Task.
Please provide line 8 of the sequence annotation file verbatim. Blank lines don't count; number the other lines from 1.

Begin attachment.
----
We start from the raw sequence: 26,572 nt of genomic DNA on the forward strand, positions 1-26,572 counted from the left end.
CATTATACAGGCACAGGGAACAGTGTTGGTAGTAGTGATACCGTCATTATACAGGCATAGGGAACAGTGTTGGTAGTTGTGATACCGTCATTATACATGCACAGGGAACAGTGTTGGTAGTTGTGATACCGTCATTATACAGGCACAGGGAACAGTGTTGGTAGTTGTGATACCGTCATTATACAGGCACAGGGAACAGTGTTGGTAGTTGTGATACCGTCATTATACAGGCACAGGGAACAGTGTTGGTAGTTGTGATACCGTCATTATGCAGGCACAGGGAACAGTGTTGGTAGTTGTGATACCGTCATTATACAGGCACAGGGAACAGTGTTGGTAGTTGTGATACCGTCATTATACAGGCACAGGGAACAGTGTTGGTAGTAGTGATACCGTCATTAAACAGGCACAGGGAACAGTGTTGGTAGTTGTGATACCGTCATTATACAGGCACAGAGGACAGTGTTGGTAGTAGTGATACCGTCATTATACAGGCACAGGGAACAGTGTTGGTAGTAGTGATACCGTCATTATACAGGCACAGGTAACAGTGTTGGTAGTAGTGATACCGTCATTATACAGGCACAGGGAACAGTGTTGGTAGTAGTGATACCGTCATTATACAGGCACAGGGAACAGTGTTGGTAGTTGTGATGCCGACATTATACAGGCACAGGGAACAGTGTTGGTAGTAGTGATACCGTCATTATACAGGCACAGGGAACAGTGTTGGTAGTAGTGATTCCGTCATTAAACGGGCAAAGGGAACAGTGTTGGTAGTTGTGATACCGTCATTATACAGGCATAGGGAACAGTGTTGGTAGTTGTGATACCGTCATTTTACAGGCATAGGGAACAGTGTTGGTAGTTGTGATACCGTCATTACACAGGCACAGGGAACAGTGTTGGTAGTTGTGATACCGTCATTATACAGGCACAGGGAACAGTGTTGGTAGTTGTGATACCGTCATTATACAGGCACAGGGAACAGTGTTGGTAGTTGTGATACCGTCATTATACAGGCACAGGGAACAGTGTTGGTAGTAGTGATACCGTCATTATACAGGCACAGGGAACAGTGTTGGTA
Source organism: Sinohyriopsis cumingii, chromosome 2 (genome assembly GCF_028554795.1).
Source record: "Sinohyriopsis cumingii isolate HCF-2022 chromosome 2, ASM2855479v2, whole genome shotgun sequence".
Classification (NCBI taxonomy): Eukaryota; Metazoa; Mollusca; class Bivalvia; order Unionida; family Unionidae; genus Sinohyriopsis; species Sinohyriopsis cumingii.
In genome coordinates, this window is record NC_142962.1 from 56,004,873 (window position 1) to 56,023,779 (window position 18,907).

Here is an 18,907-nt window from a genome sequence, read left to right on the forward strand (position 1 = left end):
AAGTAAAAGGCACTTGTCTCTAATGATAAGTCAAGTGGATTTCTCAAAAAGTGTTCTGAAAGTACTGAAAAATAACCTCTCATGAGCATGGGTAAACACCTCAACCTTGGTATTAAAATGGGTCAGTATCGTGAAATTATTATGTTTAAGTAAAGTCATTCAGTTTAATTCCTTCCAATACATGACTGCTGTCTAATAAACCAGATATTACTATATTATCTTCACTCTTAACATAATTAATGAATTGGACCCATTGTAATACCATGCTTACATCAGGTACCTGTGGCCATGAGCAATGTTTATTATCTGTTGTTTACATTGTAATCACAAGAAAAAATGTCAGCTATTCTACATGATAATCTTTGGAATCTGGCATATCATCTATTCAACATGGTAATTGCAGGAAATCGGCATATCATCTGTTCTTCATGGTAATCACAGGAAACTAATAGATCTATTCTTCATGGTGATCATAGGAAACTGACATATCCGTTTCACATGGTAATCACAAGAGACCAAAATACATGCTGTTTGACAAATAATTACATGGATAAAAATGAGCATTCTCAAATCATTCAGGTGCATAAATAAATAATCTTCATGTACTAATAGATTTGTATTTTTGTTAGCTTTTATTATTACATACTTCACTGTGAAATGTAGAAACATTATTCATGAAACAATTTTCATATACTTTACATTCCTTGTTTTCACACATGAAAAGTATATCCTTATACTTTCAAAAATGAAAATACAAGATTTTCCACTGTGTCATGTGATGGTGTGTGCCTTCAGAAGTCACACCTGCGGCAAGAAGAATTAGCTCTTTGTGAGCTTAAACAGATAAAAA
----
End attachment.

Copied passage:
AAGTAAAAGGCACTTGTCTCTAATGATAAGTCAAGTGGATTTCTCAAAAAGTGTTCTGAAAGTACTGAAAAATAACCTCTCATGAGCATGGGTAAACACCTCAACCTTGGTATTAAAATGGGTCAGTATCGTGAAATTATTATGTTTAAGTAAAGTCATTCAGTTTAATTCCTTCCAATACATGACTGCTGTCTAATAAACCAGATATTACTATATTATCTTCACTCTTAACATAATTAATGAATTGGACCCATTGTAATACCATGCTTACATCAGGTACCTGTGGCCATGAGCAATGTTTATTATCTGTTGTTTACATTGTAATCACAAGAAAAAATGTCAGCTATTCTACATGATAATCTTTGGAATCTGGCATATCATCTATTCAACATGGTAATTGCAGGAAATCGGCATATCATCTGTTCTTCATGGTAATCACAGGAAACTAATAGATCTATTCTTCATGGTGATCATAGGAAACTGACATATCCGTTTCACATGGTAATCACAAGAGACCAAAATACATGCTGTTTGACAAATAATTACATGGATAAAAATGAGCATTCTCAAATCATTCAGGTGCATAAATAAATAATCTTCATGTACTAATAGATTTGTATTTTTGTTAGCTTTTATTATTACATACTTCACTGTGAAATGTAGAAACATTATTCATGAAACAATTTTCATATACTTTACATTCCTTGTTTTCACACATGAAAAGTATATCCTTATACTTTCAAAAATGAAAATACAAGATTTTCCACTGTGTCATGTGATGGTGTGTGCCTTCAGAAGTCACACCTGCGGCAAGAAGAATTAGCTCTTTGTGAGCTTAAACAGATAAAAA